The Democrats' Immigration Problem(s)
FEB 10, 2017 9:30 AM EST
By Megan McArdle
We can argue about whether or not America has an immigration problem. But it seems pretty clear that Democrats have an immigration problem, one that they’re going to have to fix if they want to effectively oppose Trump, much less regain control of the government.
Josh Barro has laid out at length exactly what that problem is. Briefly: Democratic arguments about immigration mostly aren’t arguments. The party has relied on opposing Trump’s more outrageously exaggerated claims about the criminality and all-around character flaws of immigrants. That’s fine, as far as it goes — but as November showed, it doesn’t go far enough.
The core problem is that Democrats didn’t really make an affirmative argument for an overhaul to U.S. immigration policy that might appeal to voters. Instead, they talked a lot about what great people immigrants are, and how much they benefit from migration. Unfortunately, the clearest group of beneficiaries from this policy — people who want to migrate, but haven’t yet gotten a green card — can’t vote.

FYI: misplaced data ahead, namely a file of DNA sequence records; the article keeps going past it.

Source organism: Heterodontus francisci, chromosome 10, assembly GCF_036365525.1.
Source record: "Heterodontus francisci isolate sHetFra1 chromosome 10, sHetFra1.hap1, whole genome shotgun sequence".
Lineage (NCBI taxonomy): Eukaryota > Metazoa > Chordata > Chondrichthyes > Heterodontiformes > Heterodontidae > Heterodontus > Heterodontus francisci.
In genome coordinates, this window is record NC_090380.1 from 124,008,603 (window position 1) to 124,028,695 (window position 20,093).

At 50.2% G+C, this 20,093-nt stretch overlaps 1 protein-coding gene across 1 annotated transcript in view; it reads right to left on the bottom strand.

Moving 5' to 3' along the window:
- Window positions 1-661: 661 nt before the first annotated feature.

Of course there are spillover benefits to immigration, but they are somewhat nebulous compared to the direct benefit to the would-be migrants. It’s easy to explain how immigrants benefit from an open door. Explanations of how the rest of us benefit tend to rely on the trivial or on abstract economic arguments that most people don’t find particularly intuitive or convincing. Those arguments look even more suspicious because they are generally made by the one group that visibly does benefit from a lot of low-skilled immigration, which provides the nannies, lawn-care, and food services that high-skilled professionals rely on to allow them to work longer hours.
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